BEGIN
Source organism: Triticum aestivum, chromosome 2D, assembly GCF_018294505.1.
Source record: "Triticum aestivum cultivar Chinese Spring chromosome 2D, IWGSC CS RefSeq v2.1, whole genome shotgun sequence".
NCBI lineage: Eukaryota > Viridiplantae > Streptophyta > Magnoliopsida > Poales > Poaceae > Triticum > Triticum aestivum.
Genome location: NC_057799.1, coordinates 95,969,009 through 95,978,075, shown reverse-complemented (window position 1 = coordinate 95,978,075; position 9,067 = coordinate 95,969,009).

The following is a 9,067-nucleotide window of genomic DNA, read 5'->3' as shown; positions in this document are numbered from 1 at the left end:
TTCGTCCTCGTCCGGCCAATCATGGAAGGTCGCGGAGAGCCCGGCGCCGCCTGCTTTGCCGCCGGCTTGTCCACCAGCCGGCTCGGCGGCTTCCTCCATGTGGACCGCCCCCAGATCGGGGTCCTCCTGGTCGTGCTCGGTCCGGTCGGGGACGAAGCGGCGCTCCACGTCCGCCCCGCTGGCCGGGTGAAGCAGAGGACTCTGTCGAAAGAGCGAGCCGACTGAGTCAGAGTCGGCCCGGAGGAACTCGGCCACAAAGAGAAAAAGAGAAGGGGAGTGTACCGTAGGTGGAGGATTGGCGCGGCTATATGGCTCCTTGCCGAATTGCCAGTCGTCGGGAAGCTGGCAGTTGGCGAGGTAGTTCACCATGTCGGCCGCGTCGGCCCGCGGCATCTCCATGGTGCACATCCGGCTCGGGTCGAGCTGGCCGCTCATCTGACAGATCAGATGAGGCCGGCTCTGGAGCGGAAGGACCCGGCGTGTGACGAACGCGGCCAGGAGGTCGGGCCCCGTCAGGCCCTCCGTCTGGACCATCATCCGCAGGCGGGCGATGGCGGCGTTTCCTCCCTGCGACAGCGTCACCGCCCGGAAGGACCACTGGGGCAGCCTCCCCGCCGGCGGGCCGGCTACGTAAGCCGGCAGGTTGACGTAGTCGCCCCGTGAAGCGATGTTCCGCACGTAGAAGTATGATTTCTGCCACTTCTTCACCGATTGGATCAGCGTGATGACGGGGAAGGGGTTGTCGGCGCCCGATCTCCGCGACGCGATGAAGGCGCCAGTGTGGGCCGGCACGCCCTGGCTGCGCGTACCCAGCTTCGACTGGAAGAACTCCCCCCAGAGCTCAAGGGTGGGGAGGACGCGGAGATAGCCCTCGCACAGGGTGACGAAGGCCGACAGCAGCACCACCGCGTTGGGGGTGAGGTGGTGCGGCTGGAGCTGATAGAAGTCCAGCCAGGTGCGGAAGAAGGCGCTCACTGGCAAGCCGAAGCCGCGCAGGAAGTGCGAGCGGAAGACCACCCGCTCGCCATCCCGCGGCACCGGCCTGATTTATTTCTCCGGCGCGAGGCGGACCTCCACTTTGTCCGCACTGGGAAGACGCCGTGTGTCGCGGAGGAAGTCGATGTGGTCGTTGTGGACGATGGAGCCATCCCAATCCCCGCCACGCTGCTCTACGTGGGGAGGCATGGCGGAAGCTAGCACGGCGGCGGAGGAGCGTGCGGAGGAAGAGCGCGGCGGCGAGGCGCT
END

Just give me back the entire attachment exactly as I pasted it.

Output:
Source organism: Triticum aestivum, chromosome 2D, assembly GCF_018294505.1.
Source record: "Triticum aestivum cultivar Chinese Spring chromosome 2D, IWGSC CS RefSeq v2.1, whole genome shotgun sequence".
NCBI lineage: Eukaryota > Viridiplantae > Streptophyta > Magnoliopsida > Poales > Poaceae > Triticum > Triticum aestivum.
Genome location: NC_057799.1, coordinates 95,969,009 through 95,978,075, shown reverse-complemented (window position 1 = coordinate 95,978,075; position 9,067 = coordinate 95,969,009).

The following is a 9,067-nucleotide window of genomic DNA, read 5'->3' as shown; positions in this document are numbered from 1 at the left end:
TTCGTCCTCGTCCGGCCAATCATGGAAGGTCGCGGAGAGCCCGGCGCCGCCTGCTTTGCCGCCGGCTTGTCCACCAGCCGGCTCGGCGGCTTCCTCCATGTGGACCGCCCCCAGATCGGGGTCCTCCTGGTCGTGCTCGGTCCGGTCGGGGACGAAGCGGCGCTCCACGTCCGCCCCGCTGGCCGGGTGAAGCAGAGGACTCTGTCGAAAGAGCGAGCCGACTGAGTCAGAGTCGGCCCGGAGGAACTCGGCCACAAAGAGAAAAAGAGAAGGGGAGTGTACCGTAGGTGGAGGATTGGCGCGGCTATATGGCTCCTTGCCGAATTGCCAGTCGTCGGGAAGCTGGCAGTTGGCGAGGTAGTTCACCATGTCGGCCGCGTCGGCCCGCGGCATCTCCATGGTGCACATCCGGCTCGGGTCGAGCTGGCCGCTCATCTGACAGATCAGATGAGGCCGGCTCTGGAGCGGAAGGACCCGGCGTGTGACGAACGCGGCCAGGAGGTCGGGCCCCGTCAGGCCCTCCGTCTGGACCATCATCCGCAGGCGGGCGATGGCGGCGTTTCCTCCCTGCGACAGCGTCACCGCCCGGAAGGACCACTGGGGCAGCCTCCCCGCCGGCGGGCCGGCTACGTAAGCCGGCAGGTTGACGTAGTCGCCCCGTGAAGCGATGTTCCGCACGTAGAAGTATGATTTCTGCCACTTCTTCACCGATTGGATCAGCGTGATGACGGGGAAGGGGTTGTCGGCGCCCGATCTCCGCGACGCGATGAAGGCGCCAGTGTGGGCCGGCACGCCCTGGCTGCGCGTACCCAGCTTCGACTGGAAGAACTCCCCCCAGAGCTCAAGGGTGGGGAGGACGCGGAGATAGCCCTCGCACAGGGTGACGAAGGCCGACAGCAGCACCACCGCGTTGGGGGTGAGGTGGTGCGGCTGGAGCTGATAGAAGTCCAGCCAGGTGCGGAAGAAGGCGCTCACTGGCAAGCCGAAGCCGCGCAGGAAGTGCGAGCGGAAGACCACCCGCTCGCCATCCCGCGGCACCGGCCTGATTTATTTCTCCGGCGCGAGGCGGACCTCCACTTTGTCCGCACTGGGAAGACGCCGTGTGTCGCGGAGGAAGTCGATGTGGTCGTTGTGGACGATGGAGCCATCCCAATCCCCGCCACGCTGCTCTACGTGGGGAGGCATGGCGGAAGCTAGCACGGCGGCGGAGGAGCGTGCGGAGGAAGAGCGCGGCGGCGAGGCGCT